Jon Lester’s self-immolation on the mound in Sunday’s 15-7 loss to the Toronto Blue Jays at Fenway Park was in keeping with his self-immolation in the clubhouse afterward.
His confidence was at its lowest after he suffered the worst loss of the worst season of his career, alllowing 11 runs and 4 home runs (both career highs) before departing with none out in the fifth after giving up a two-run homer to Travis Snider.
“We want him to get better,’’ Sox manager Bobby Valentine said after Lester absorbed his third consecutive loss to drop to 5-8 on the season. “He’s a great pitcher, a great guy, and I feel this as much as he does. I know he’s taking it tough.’’
Over his last three starts, Lester has been unable to pitch more than 41/3 innings, while allowing 21 earned runs on 25 hits and five home runs
“It’s never good. It’s embarrassing,” Lester said after the Sox were swept by the Blue Jays and traded places with last-place Toronto in the American League East.
“I’ve let my team down a lot this year,’’ said Lester, who did so from the very start Sunday when Brett Lawrie clobbered a homer over the Green Monster on the first pitch of the game, triggering a five-run eruption on four hits. “It’s hard for me to walk around this clubhouse and look guys in the eye right now.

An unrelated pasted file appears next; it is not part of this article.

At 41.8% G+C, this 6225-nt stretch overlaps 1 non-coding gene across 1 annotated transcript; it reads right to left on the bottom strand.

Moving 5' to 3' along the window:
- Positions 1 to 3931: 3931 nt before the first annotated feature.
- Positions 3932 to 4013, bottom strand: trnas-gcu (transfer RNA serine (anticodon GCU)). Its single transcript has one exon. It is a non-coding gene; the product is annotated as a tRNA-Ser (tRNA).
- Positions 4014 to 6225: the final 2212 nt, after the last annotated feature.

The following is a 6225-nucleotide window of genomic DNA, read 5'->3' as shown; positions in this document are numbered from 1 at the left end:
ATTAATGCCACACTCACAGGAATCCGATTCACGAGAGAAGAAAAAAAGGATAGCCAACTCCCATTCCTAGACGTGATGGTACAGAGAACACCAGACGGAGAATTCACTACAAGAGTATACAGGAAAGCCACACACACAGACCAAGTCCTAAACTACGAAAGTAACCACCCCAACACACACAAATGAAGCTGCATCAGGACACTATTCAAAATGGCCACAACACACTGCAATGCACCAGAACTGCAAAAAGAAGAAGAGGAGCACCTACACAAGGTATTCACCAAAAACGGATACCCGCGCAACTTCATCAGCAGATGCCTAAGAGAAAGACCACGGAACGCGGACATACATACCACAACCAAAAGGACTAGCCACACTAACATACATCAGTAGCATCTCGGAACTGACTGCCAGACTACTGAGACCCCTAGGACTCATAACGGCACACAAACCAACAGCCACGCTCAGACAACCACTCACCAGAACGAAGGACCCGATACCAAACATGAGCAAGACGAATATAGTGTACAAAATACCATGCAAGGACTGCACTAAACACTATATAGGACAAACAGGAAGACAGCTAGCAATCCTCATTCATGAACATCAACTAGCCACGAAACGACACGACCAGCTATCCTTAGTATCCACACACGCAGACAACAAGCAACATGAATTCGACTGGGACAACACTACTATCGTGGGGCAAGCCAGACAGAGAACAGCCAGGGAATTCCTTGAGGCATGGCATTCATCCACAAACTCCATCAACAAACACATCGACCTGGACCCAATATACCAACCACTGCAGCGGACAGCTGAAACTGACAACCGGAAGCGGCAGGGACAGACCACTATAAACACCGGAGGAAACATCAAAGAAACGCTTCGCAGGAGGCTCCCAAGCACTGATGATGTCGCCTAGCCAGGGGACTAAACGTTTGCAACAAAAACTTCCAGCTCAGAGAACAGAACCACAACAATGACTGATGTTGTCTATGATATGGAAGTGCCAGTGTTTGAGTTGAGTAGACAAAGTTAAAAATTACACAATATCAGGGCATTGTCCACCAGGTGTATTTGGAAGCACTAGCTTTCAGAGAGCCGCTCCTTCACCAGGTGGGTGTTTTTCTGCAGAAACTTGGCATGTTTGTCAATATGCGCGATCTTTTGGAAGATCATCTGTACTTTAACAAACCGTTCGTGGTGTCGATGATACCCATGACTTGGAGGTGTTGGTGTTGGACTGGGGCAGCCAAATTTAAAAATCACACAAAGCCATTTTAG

“I’m not pitching well and I’m not doing my job,” he said. “We scored seven runs today. We should’ve won this game.”
Lester earned the ignominious distinction of becoming the first Red Sox pitcher to allow 11 runs in a game since Doug Bird on May 24, 1983, a year before Lester was born.
When he departed the game, an announced Fenway Park crowd of 37,737 lustily booed him on his way to the dugout. Asked if he was considering any changes to the rotation, Valentine replied, “This is no time to discuss those things.’’
Afterward, Lester’s teammates rallied around him.
“However many starts he has the rest of the way, we’re not going to win the World Series if Jonny is not himself and if I’m not myself,’’ said Dustin Pedroia, who sidled up next to Lester in the dugout to give him a pep talk after the first inning.
“He’s not going anywhere. We love him and I’ll play behind him any day of the week. I just wanted him to make sure he knew that because everybody goes through tough times, we all do. There’s times when you’re not playing well, or I’m not swinging the bat well or whatever, it’s just good to have a reassurance from your teammates that we’ve got your back.’’
The Red Sox are now 7-13 in the 20 games Lester has pitched. Worse, the Sox are now 13-23 (.361) in the 36 games Lester and Josh Beckett have pitched combined.
“It’s obviously not the highest that it’s ever been,’’ Lester said of his confidence level. “But the thing is, nobody is going to feel sorry for me. I’ve got to go out and pitch. I’ve got to pitch better.
“So I’m not worried about my confidence, I’m not worried about my mechanics, I’m not worried about anything but trying to execute pitches. And I’m not doing that.’’